The decision of the Catalan Parliament to convene an independence referendum on October 1st has been received with repressive measures by the Spanish state. These measures are increasing in intensity as the days go by, and reveal the profoundly undemocratic nature of the 1978 Constitution which was imposed in an agreement between the old Franco regime and the leaders of the workers’ parties in order to bring to an end the revolutionary crisis engulfing the country.

11 September, the national holiday of Catalonia, saw a round of mass protests and rallies for the right to self-determination of Catalonia and against the banning of the referendum by the central government. In the morning, there were several gatherings by various political parties. In the afternoon, there was a huge pro-independence demonstration, which according to the police, was attended by one million people. In the evening, a mass rally was held by the radical left, pro-independence Popular Unity Candidacy (CUP), under the slogan of “self-determination: independence, socialism, feminism”.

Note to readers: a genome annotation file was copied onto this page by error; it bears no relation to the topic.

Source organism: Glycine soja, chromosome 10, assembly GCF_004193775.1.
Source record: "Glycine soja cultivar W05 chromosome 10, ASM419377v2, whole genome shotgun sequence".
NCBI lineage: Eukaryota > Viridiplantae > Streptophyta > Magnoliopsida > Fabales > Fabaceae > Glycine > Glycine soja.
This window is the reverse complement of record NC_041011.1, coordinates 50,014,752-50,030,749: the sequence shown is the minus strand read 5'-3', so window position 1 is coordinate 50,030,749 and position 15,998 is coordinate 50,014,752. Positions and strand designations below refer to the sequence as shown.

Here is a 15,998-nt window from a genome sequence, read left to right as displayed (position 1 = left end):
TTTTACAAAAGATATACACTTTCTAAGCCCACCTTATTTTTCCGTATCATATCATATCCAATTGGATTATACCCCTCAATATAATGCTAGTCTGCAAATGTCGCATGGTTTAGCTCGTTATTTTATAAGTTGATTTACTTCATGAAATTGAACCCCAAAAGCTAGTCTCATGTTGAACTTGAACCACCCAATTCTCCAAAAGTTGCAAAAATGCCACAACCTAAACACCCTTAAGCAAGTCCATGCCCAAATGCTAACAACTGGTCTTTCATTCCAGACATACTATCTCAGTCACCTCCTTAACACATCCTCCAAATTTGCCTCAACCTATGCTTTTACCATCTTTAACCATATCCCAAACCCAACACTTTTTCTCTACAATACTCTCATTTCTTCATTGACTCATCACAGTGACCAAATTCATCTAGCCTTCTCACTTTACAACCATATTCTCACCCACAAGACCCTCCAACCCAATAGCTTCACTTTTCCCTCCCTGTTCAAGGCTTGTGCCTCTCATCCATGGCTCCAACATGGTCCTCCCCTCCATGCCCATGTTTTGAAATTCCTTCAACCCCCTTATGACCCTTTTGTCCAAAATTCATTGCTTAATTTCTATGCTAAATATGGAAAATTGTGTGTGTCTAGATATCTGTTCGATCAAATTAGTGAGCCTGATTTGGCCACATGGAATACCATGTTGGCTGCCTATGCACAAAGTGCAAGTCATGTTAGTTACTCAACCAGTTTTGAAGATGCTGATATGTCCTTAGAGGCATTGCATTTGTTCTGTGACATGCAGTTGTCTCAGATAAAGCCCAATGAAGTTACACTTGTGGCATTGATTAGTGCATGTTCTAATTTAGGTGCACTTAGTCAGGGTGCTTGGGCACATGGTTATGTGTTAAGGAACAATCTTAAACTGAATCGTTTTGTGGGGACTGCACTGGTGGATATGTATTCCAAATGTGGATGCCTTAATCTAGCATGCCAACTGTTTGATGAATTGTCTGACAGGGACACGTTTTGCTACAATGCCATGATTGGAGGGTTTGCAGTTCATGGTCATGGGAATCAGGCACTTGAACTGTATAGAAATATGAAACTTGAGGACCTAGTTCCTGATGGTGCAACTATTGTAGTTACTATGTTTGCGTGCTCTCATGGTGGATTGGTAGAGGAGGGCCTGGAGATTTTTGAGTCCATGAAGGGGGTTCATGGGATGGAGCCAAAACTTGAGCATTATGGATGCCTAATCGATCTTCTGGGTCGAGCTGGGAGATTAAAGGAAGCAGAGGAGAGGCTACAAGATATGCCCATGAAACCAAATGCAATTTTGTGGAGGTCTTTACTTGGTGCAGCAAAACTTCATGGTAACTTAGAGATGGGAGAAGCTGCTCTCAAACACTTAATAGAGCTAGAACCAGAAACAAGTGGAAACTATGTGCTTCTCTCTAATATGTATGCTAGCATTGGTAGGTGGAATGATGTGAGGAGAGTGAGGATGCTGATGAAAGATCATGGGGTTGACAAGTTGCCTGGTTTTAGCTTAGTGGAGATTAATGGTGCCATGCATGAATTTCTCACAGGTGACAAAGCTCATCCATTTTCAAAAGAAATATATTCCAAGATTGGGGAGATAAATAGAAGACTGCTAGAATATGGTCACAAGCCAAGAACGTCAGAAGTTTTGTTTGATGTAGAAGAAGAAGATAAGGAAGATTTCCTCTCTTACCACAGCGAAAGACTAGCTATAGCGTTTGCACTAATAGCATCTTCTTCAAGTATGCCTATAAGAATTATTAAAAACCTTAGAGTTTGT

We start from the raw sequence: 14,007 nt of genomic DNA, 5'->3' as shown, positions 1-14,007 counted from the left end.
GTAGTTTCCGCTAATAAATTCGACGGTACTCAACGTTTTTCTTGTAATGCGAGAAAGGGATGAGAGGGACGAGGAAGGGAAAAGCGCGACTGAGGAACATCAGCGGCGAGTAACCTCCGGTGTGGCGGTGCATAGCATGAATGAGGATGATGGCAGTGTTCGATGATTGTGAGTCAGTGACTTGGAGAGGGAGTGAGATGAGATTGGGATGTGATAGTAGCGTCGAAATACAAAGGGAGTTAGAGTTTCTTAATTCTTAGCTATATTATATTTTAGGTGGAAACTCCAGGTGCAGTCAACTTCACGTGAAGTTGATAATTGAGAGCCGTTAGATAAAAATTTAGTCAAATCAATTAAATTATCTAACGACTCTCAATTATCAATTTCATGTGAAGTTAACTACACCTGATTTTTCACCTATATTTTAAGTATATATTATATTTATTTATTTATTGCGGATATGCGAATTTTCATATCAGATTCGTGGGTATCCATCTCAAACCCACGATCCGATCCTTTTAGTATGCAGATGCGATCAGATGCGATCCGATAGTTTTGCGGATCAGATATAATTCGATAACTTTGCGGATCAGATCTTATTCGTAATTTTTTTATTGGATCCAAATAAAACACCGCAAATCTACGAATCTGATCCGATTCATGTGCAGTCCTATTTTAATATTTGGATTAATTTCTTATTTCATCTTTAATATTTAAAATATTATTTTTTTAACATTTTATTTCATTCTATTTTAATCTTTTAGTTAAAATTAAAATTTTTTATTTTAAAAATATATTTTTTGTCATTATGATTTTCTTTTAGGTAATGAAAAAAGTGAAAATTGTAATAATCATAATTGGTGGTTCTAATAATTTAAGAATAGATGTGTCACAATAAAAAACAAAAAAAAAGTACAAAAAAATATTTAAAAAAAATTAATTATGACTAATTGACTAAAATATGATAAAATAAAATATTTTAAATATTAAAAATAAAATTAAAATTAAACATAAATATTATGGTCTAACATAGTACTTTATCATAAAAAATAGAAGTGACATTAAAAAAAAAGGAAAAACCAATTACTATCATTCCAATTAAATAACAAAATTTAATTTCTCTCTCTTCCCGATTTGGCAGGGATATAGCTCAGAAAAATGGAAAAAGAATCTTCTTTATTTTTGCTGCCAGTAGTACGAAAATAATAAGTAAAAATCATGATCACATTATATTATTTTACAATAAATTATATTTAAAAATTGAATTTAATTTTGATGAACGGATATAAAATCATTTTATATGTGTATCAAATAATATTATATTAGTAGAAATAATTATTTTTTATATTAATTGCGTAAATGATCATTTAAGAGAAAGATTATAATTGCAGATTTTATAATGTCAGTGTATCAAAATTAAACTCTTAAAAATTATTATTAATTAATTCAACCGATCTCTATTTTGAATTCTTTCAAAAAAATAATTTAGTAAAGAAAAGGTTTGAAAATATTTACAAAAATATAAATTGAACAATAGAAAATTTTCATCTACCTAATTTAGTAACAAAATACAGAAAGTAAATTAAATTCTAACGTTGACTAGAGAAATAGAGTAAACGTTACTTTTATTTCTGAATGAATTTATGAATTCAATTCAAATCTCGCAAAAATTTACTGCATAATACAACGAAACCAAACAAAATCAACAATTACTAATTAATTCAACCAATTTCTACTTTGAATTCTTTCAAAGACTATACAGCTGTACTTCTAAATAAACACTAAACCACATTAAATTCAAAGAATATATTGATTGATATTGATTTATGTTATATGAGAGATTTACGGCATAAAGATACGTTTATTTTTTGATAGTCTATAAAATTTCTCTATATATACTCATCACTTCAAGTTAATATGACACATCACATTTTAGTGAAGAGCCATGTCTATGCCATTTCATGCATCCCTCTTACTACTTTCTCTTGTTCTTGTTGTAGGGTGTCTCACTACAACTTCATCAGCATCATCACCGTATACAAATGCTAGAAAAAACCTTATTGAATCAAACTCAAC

Spain never saw a genuine bourgeois revolution, and today important democratic tasks are still pending: the abolition of the monarchy, the separation between church and state, the cleansing of the state apparatus of Francoist residues… But undoubtedly the most pressing issue is the national question.

On Sunday, 187,949 members of the Spanish Socialist Party (PSOE) were called to the ballot box to choose a new leadership for the party. After a heated campaign where the more left-wing candidate, Pedro Sánchez, locked horns with the right-wing Susana Díaz, Sánchez won a resounding victory with a lead of almost 11% that has given shivers to the ruling classes.

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